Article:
8 Ways to Cope When Your Therapist is on Vacation

Therapists are human, and from time-to-time, they will need to take a break and go on vacation. Many clients build a strong relationship with their therapist based on the routine and security of regular sessions; when that schedule is disrupted, it's normal to experience difficult or upsetting emotions.

Whether your therapist is taking a vacation, parental leave, or going out-of-office for an extended amount of time, it’s an aberration to the pattern you’ve established, and might leave you feeling at a loss for what to do next. If your therapist is out of town, here are some ideas for coping in their absence.

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1. Clarify vacation expectations in advance

When starting sessions with a new therapist, they are likely to ask about your expectations of therapy and what you want to get out of the therapeutic relationship. This period of exploration opens up the opportunity to discuss vacation expectations or create a plan for times when your therapist is otherwise unavailable.

By clarifying the expectations you both have in advance, you might feel more prepared when it comes time for your therapist to take vacation. For example, when a vacation is on the calendar, you could plan to skip a session or two. If you feel that you need to check in during your therapist’s vacation, ask if they would be available for a brief email or text conversation. They might set guidelines on what kind of contact and how frequently they feel comfortable with, and set expectations on if or when they will respond.

Your therapist might also ask you to collaborate on a safety plan (whom to reach out to, where you’ll go), in case you need emotional support or an emergency arises in their absence. Sometimes, a covering therapist will be available to meet with you during your normal session time to continue your care. Proactively creating a plan gives both you and your therapist an idea of what it will look like when they do take a vacation, and help ease into the conversation well in advance.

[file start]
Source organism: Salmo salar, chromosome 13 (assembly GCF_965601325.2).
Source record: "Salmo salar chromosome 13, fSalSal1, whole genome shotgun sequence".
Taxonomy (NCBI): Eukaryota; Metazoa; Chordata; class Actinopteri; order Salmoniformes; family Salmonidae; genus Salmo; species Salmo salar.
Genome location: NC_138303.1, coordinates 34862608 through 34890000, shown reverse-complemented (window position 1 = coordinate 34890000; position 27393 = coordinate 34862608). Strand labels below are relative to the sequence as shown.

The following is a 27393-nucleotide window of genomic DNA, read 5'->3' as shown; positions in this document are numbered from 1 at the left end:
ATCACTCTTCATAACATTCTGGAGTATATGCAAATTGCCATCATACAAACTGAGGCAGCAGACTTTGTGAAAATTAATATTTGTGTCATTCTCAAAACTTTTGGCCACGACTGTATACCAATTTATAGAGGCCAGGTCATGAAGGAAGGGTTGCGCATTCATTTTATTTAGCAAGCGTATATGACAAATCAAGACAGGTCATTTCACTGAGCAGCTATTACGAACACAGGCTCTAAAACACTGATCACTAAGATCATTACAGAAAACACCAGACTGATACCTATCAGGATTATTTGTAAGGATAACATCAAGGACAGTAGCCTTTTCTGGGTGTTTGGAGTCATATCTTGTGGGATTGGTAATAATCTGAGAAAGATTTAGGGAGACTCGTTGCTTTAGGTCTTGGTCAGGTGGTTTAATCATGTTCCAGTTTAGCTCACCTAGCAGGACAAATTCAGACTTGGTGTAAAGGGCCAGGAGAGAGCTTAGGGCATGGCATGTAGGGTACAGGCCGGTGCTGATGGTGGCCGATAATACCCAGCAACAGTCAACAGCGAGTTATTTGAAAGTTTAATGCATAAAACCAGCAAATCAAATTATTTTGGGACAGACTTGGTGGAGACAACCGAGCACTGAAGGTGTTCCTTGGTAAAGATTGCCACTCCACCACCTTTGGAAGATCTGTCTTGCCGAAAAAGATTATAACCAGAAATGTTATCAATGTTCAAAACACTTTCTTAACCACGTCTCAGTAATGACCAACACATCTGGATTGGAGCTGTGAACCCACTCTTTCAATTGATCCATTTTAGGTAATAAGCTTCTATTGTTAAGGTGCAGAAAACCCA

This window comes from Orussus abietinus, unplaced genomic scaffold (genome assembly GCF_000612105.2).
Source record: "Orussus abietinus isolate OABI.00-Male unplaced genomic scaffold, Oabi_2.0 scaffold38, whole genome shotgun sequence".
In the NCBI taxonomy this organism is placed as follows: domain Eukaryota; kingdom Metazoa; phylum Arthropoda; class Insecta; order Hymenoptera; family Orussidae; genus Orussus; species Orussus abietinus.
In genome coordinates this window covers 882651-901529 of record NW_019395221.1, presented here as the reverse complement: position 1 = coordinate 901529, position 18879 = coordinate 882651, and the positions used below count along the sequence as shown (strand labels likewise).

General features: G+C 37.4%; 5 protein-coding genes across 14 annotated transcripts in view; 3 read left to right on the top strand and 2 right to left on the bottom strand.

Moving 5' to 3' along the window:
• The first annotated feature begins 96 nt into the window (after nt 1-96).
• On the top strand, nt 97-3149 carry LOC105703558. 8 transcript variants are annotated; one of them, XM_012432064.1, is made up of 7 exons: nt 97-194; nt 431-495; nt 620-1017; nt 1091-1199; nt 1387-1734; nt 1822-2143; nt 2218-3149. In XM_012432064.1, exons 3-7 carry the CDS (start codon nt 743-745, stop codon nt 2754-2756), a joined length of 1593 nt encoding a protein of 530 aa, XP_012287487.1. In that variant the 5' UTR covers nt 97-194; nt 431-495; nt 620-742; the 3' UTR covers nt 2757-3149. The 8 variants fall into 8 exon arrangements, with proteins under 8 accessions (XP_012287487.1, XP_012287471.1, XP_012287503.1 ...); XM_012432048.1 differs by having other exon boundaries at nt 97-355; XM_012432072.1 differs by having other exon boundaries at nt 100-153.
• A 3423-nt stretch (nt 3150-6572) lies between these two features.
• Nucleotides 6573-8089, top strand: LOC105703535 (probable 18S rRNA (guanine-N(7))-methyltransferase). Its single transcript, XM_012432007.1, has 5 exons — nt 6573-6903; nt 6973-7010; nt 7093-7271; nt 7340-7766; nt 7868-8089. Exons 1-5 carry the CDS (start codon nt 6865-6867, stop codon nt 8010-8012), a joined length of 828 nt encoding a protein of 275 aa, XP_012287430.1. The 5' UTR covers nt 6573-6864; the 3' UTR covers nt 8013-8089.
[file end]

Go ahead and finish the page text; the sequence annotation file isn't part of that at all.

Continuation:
2. Discuss how you feel about your therapist’s pending absence

If it is a planned vacation, your therapist will typically share with you that they’re going to be out of town ahead of time. This gives you the opportunity to prepare together for their absence. Through the plan you create, you’ll know the logistics of what this absence looks like — but, in the spirit of therapy, also consider how it makes you feel.

If the thought of your therapist being out-of-office for an amount of time makes you feel insecure, scared, worried, sad, or abandoned, know that these reactions are normal. Your therapist is an important part of your routine and a stable relationship for you. Just like other significant relationships in your life, you will feel the difference (even if the absence was planned). For folks who struggle with attachment issues, the loss can feel more acute.

Talking about how you’re feeling in the weeks leading up to your therapist’s vacation gives you the chance to work through those feelings. By discussing how you feel, you and your therapist will process what separation means to you, instances of separation from your past, and how you generally relate to independence.

Openly and honestly sharing your feelings is good practice in building trust in the relationship and deepening your understanding of yourself.

3. Write out potential stressors that may arise, and how you’ll address them

In conversation with your therapist or on your own time, writing out the potential stressors that may come up during your therapist’s vacation is another way to prepare. Here are a few questions to guide this brainstorm:

After you identify any potential stressors that may arise, think through how you’ll address those stressors. While these stressors may not occur, figuring out how you could navigate them if they do gives you a tangible plan to follow in the face of pressure.

4. Revisit and refresh your coping skills

As you consider possible stressors and uncomfortable emotions that could arise during your therapist’s vacation, try making a list of your coping mechanisms. What tools are in your mental health toolbox? What do you do to feel better when you feel crummy?